Courchevel's ski area is a well-balanced mix of different terrain and runs with intriguing contours. Courchevel’s well-groomed pistes (150km) are especially good for beginners (59%) and intermediates (33%) and there’s plenty of good off-piste for experts.

Courchevel's ski area is a well-balanced mix of different terrain, clearly defined ski areas for different levels of ability and runs with intriguing contours both above and below the tree-line. The heart of the ski area is Courchevel 1850, which has a range of different gondolas and chairs heading south, east and west out of the resort base known as La Croisette. 

Saulire (2,738m), directly above Courchevel, is accessed by the Verdons gondola and then either the emblematic Saulire cable car or the 12-man Vizelle gondola. Between and around these two lift stations lies a playground for stronger intermediates and advanced skiers, giving access to a whole range of couloirs and steep reds and blacks. Off the back of here is also the primary way down into Meribel and the rest of the Three Valleys network.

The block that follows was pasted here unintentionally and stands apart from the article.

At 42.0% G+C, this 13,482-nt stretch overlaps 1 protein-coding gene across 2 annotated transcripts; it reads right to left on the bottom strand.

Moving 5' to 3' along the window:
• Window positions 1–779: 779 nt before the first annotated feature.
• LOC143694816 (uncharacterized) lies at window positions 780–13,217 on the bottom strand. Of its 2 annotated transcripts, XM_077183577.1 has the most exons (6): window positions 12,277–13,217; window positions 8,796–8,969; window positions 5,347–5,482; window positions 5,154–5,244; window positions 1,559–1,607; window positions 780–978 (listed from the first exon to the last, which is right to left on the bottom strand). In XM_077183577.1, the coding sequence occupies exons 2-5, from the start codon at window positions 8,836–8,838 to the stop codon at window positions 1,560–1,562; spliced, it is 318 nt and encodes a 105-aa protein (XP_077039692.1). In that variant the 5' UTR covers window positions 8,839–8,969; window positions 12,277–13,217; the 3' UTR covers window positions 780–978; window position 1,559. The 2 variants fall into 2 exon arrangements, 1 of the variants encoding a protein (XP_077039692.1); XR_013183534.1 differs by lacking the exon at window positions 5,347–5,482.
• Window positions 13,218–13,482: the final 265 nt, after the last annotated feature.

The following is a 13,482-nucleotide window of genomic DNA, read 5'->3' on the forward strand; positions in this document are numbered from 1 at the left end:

There are several different ways to get from the centre of the resort to Col de la Loze (2,274m), which is on the right-hand side of the piste map. The Chenus bubble is quite slow so you are better either taking the higher Coqs chair or skiing down through the village to catch the Plantrey chair. This gives access to some excellent reds and a couple of black pistes that are amongst the best in the Three Valleys, all of which drop down 1,000 vertical metres through the trees to La Tania and Le Praz respectively. The Col is also a path which links round to Meribel above which stands the imposing cliffs of Rocher de la Loze (2,526m) where the extreme ski championships are held.